Looking at the landscape of the island of Hvar interwoven with grape vine, olives, forests, macchia and karst, it is very difficult to believe that wheat and other cereals used to be grown there. Nowadays, at the time of long dry periods that affect the entire Europe, especially this year, it is hard to imagine gurgling of streams and the power of torrents that formed ravines in the island landscape. The time has long gone by when we had a different affiliation with nature and relied on the power of much-needed water and wind for better results of human work.
Mills, windmills and stone dams are now only witnesses of such past. Now obsolete and seamlessly merged with the surroundings, they are at first difficult to observe or recognise their former purpose. Therefore this text will serve as a brief reminder of the forces that used to shape the island.
Long time ago, the river Farion (Pharion) flowed through the vast and fertile Stari Grad Plain – Ager. It was first mentioned by the Greek writer Ephorus in the 4th century B.C. Its source was in the mountain range above the village of Dol. Pharion flowed into the sea at the site of today’s Stari Grad. It is assumed that today it is the stream called Vir that flows through the villages of Vrbanj and Dol together with its tributaries. Only the wide walled riverbed testifies to the power of the water that passed there after heavy rains that are hardly conceivable today. At the intersection of the roads to Stari Grad and Dol, which was once the bottom of the riverbed, there is a low ruin. Nothing reveals that it is a former mill that the locals call Žorkov or Ostojića mill. The doctor and landowner Petar Ostojić had it built at the beginning of the 19th century and the word has it is the only watermill on the island of Hvar. This means that the Vir stream was active throughout the entire year for a very long time, until the second half of the 19th century when the mill was put out of function due to scarce precipitation.
The Austrian Empire, that ruled this region for centuries, paid special attention to building of the infrastructure for surface run-offs and water flows. They had massive stone dams built (locally known as pumpurele) in the riverbeds near villages of Pitve and Dol. These large stone walls tell us about raging torrents that would probably destroy everything on their path. Something that people used to talk about for generations. One hundred and fifty years ago, in a narrow gorge between villages of Malo Grablje and Milna that are two kilometres away from each other, a violent torrent swept away mules loaded with baskets and bellows that were used to carry grapes, and their owner drowned.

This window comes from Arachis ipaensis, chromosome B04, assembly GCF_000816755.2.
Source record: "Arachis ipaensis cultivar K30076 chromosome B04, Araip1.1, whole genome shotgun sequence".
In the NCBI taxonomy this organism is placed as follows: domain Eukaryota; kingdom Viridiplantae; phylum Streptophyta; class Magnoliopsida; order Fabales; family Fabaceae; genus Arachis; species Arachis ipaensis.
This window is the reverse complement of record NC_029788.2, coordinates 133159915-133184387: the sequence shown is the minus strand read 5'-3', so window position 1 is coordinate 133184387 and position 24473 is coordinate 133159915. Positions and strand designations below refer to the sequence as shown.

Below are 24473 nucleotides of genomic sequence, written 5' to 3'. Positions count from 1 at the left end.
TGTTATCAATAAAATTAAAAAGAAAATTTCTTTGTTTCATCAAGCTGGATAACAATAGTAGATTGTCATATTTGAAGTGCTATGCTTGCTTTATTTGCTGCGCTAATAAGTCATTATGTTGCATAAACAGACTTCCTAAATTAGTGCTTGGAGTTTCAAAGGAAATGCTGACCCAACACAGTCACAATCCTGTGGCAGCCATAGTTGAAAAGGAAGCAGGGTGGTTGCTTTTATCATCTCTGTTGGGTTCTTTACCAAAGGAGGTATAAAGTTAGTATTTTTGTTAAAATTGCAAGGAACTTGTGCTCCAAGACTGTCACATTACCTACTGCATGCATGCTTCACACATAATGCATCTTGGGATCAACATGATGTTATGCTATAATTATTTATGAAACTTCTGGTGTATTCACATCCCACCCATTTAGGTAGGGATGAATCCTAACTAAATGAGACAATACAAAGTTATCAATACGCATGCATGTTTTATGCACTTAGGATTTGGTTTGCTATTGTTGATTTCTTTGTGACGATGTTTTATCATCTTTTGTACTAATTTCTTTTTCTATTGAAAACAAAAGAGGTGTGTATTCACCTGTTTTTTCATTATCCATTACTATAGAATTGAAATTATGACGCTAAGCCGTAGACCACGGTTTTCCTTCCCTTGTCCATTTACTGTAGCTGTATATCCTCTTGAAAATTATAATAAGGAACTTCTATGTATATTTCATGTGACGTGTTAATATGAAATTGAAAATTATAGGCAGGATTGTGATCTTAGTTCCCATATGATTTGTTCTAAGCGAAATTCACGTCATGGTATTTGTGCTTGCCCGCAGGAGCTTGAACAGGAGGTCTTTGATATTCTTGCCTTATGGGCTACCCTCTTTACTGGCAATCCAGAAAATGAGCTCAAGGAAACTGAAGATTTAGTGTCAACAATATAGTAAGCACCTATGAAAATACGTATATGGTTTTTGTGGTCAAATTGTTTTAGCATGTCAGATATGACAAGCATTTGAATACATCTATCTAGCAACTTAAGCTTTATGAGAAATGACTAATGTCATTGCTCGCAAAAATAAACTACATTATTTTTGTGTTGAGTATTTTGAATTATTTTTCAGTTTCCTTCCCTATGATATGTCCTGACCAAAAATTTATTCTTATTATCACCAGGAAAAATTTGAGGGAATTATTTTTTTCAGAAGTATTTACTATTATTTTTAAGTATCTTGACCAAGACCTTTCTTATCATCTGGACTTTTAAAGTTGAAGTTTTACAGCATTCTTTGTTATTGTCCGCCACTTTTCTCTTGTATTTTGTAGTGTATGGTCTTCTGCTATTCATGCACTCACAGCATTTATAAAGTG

In the past, it was not uncommon to see windmills on the Adriatic coast. The one situated in the Istrian town of Medulin was recently renovated, and the toponyms as e.g. Malinska (a village on the island of Krk) (malin = mill) are the reminders of those buildings. At the entrance to the harbour of Stari Grad there is still a circular building, a former windmill, built in the 19th century. Even before the World War II, the notable people of Stari Grad advocated the idea of restoration of this mill, thinking that “it would not be quixotic if the wings of the windmill were still turning today, given the strength of the winds coming from the open sea into the bay of Stari Grad”, referring to the refreshing tarmuntona (north wind). Today the Stari Grad mill is a private facility rented to tourists.
In the town of Hvar it is now very difficult to observe two former mills that are now merged between houses and pines. They are conspicuous only on the old photographs with bare hills around the town without any houses built on them. The older of the two, originating in 18th century was built by Roić brothers on the hill called Glavica, not far from the current local cemetery. Today, it is a rental facility, but locally it is still known as mlin (mill). The other preserved windmill was built by the noble family Lupi couple of year later in the 18th century. It is situated near the monastery of St. Veneranda on the west side of the harbour. Today, it is a derelict building, a ruin, serving as a storage. However, plans are made for its restoration. It seems that projects like this turned out to be short-term projects that depended on unpredictable forces of nature – the constant of the wind and mercy of the rain.
The settlements Jelsa and Vrboska situated in the central part of the island have taken the longest road from little watermills using waters from the nearby hills to the real industrial revolution. At the end of the 19th century, a steam mill was opened in ownership of the noble family Duboković. It was functional even after the World War II. Its rollers milled grains for the entire island (about 450,000 kg per year). The other steam mills in Jelsa and Vrboska milled dry white flowers of Dalmatian pellitory (Chrysanthemum cinerariifolium), a strong natural insecticide that was for a long time the number one export produce of the island of Hvar.
However, the time and progress cannot be stopped, and the progress opened some new possibilities for the island. However, maybe these old forgotten skills hide a key to a different more sustainable life on our island.